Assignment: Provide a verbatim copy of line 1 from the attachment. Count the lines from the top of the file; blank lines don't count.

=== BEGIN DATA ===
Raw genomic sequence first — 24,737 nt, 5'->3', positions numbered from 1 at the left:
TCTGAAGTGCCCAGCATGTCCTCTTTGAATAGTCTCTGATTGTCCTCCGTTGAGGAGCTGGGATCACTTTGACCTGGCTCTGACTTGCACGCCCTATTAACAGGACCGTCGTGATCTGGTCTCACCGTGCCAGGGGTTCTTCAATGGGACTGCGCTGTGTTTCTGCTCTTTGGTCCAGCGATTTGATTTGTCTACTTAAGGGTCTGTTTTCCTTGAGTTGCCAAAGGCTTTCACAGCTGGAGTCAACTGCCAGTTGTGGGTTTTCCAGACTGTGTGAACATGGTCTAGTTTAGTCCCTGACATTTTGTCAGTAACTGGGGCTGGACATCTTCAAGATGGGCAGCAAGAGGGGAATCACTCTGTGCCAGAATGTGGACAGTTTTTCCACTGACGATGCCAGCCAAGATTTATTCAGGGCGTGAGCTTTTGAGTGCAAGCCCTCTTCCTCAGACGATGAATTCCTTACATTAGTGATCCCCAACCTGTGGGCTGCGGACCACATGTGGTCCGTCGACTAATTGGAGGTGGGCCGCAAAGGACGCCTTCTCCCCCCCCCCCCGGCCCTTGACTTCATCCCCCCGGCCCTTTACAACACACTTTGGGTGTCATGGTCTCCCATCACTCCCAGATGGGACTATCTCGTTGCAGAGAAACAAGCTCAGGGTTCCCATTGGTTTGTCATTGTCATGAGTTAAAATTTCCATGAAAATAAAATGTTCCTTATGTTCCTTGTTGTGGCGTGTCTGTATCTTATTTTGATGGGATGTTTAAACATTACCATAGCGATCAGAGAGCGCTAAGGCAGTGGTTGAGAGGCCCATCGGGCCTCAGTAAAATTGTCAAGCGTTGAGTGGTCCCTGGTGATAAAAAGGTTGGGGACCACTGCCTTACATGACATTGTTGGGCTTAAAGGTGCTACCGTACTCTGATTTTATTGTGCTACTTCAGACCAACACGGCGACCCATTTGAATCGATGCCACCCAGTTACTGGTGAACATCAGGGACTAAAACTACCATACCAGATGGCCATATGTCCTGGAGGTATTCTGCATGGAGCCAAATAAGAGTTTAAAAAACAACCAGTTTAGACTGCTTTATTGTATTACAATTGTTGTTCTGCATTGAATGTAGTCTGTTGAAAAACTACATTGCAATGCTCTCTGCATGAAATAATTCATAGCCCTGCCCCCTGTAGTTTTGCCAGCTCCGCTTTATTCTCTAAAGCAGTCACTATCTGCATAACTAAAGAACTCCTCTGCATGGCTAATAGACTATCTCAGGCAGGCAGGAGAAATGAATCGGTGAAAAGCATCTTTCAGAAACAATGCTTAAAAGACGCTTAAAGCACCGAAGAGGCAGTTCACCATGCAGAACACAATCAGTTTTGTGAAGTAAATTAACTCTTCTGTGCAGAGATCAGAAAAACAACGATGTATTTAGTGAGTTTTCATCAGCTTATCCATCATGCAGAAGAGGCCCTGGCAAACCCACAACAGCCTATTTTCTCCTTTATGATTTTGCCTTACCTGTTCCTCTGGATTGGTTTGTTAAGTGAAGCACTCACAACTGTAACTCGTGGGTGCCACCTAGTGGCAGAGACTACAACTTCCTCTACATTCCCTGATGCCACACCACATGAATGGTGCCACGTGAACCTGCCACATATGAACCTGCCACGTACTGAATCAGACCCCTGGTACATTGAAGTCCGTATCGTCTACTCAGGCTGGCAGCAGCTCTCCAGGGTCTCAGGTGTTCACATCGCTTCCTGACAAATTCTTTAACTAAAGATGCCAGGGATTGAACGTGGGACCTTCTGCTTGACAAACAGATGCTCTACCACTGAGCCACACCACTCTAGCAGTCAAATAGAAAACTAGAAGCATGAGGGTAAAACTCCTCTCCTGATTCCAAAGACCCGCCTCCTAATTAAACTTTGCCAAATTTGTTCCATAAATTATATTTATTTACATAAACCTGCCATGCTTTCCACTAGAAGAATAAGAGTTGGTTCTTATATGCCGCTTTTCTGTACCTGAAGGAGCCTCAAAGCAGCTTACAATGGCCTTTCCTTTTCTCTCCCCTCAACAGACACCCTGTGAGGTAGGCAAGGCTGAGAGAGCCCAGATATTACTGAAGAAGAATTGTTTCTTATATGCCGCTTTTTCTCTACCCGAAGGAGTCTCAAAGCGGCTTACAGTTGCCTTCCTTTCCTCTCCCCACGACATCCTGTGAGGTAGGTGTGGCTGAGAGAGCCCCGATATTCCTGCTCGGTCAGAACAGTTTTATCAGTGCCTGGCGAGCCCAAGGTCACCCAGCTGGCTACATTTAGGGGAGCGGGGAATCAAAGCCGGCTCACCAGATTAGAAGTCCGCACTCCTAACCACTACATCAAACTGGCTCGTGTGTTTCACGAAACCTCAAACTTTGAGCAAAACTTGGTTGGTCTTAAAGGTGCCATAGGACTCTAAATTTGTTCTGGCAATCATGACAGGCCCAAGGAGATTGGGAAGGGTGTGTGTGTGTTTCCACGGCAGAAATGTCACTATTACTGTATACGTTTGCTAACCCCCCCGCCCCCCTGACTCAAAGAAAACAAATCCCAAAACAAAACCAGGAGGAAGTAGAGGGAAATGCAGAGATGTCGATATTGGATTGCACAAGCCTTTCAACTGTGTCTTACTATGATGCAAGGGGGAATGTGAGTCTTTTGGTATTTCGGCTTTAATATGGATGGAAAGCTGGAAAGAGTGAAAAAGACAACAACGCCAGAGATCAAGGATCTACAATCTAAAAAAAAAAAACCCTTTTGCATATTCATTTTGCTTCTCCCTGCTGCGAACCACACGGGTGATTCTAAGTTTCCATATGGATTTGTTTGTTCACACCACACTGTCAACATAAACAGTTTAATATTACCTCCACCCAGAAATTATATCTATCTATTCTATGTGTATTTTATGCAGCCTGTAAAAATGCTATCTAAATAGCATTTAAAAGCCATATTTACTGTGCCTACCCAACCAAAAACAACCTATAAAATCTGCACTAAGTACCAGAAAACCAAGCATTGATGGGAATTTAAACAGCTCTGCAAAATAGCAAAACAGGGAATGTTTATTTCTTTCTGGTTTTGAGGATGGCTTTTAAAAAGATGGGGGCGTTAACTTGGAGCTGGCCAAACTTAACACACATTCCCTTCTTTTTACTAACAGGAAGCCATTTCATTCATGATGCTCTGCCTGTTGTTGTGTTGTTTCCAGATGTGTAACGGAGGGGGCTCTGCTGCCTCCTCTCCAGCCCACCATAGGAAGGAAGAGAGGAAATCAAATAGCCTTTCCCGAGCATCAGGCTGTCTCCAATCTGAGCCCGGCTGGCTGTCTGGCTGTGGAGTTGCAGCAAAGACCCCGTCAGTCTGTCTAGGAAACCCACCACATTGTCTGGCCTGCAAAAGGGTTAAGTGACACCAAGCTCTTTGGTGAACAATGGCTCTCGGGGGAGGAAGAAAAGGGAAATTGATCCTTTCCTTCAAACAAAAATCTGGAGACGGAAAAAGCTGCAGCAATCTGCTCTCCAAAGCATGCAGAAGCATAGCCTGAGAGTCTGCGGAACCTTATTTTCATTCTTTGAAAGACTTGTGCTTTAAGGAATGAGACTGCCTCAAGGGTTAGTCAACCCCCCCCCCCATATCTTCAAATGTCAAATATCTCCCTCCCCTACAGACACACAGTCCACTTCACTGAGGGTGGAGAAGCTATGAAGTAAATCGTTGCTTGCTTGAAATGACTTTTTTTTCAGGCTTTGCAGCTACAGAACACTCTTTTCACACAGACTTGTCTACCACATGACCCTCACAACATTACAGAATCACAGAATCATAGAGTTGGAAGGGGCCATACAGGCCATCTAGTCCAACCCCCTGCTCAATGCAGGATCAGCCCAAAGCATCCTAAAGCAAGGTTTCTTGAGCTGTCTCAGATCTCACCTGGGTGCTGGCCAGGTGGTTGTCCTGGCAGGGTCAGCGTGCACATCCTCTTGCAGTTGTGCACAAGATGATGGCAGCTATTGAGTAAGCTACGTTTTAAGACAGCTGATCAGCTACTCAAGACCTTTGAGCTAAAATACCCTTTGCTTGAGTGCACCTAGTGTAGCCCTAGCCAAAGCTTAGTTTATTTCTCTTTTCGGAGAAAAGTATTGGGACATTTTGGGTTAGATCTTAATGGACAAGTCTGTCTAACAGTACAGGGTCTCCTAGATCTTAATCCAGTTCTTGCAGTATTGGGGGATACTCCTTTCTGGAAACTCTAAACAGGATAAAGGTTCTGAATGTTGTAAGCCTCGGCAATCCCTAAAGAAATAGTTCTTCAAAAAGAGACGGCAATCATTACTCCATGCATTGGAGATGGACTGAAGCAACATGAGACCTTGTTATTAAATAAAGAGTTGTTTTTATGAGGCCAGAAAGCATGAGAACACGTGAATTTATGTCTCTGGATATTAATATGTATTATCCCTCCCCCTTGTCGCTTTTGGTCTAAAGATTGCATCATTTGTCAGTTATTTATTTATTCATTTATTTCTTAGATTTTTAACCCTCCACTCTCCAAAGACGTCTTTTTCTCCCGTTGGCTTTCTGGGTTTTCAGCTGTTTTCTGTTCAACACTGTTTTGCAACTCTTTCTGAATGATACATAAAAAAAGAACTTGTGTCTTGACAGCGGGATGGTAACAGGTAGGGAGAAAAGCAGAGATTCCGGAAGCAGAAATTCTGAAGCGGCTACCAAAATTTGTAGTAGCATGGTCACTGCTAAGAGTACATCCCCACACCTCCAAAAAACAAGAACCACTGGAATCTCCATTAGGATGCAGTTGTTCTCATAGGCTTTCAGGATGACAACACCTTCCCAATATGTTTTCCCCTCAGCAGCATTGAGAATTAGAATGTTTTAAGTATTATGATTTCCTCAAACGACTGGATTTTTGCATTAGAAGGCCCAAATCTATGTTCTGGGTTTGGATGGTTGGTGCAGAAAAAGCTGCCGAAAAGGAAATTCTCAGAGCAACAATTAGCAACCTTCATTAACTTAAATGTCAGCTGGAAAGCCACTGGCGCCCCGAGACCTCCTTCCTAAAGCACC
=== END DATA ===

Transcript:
Raw genomic sequence first — 24,737 nt, 5'->3', positions numbered from 1 at the left: